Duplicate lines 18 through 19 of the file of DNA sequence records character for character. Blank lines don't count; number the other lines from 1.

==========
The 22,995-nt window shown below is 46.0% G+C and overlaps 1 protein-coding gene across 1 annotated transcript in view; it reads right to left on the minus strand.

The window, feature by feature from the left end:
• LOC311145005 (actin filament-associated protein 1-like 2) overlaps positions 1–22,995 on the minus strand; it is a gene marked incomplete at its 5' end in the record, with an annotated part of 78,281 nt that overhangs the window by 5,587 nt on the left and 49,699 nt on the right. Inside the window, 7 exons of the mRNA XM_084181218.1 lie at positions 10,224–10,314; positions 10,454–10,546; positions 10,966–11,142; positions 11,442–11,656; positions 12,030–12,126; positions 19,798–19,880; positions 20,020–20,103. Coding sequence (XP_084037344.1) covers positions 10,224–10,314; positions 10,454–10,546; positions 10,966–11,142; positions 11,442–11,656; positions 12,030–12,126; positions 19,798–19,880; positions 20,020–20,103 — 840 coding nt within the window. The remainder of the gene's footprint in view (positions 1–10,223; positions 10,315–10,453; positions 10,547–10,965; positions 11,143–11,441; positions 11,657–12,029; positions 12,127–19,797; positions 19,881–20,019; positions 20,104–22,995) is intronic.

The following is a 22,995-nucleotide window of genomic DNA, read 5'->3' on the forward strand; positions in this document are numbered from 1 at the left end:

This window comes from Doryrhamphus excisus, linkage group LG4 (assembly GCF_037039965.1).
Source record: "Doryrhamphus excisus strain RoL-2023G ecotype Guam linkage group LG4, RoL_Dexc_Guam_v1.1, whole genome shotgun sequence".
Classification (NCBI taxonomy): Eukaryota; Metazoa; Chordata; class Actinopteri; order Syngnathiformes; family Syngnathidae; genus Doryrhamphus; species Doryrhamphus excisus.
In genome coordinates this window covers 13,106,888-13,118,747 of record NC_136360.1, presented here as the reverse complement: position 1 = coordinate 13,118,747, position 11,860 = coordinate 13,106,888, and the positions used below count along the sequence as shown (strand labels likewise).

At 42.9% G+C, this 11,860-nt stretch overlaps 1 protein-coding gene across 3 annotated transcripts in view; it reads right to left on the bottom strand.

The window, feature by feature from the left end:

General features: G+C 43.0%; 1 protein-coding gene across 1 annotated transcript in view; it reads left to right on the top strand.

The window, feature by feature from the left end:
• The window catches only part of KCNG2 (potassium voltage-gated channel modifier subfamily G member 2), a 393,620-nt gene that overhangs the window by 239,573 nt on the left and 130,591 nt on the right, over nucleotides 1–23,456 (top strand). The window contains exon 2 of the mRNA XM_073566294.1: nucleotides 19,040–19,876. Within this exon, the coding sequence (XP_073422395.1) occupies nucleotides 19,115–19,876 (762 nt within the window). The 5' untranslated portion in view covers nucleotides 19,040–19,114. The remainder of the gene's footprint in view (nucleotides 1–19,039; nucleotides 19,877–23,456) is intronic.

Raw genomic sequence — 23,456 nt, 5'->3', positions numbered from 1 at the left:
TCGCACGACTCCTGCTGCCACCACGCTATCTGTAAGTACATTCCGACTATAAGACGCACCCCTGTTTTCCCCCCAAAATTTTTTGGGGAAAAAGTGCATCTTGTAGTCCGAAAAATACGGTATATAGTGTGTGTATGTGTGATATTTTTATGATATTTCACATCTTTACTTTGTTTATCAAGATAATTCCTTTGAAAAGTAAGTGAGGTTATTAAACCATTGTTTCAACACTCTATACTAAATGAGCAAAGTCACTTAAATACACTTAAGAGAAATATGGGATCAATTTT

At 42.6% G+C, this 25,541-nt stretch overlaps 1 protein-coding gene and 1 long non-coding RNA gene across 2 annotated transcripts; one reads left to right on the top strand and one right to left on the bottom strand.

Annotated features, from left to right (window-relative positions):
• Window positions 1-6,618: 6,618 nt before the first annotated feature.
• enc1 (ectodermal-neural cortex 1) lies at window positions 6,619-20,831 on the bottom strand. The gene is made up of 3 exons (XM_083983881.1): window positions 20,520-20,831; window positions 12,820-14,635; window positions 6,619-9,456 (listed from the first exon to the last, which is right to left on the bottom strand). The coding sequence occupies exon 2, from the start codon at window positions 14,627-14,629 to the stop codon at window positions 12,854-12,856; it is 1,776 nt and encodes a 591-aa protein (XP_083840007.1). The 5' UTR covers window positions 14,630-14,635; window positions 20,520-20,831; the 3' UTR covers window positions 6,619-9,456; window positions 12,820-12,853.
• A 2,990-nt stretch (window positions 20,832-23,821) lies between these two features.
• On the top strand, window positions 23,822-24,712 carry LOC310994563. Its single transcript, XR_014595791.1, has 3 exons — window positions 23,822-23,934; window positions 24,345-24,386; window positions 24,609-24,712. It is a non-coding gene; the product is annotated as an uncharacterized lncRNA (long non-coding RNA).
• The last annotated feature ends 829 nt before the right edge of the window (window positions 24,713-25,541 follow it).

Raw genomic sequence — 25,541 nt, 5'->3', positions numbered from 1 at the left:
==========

• Window positions 1-6,618: 6,618 nt before the first annotated feature.
• enc1 (ectodermal-neural cortex 1) lies at window positions 6,619-20,831 on the bottom strand. The gene is made up of 3 exons (XM_083983881.1): window positions 20,520-20,831; window positions 12,820-14,635; window positions 6,619-9,456 (listed from the first exon to the last, which is right to left on the bottom strand). The coding sequence occupies exon 2, from the start codon at window positions 14,627-14,629 to the stop codon at window positions 12,854-12,856; it is 1,776 nt and encodes a 591-aa protein (XP_083840007.1). The 5' UTR covers window positions 14,630-14,635; window positions 20,520-20,831; the 3' UTR covers window positions 6,619-9,456; window positions 12,820-12,853.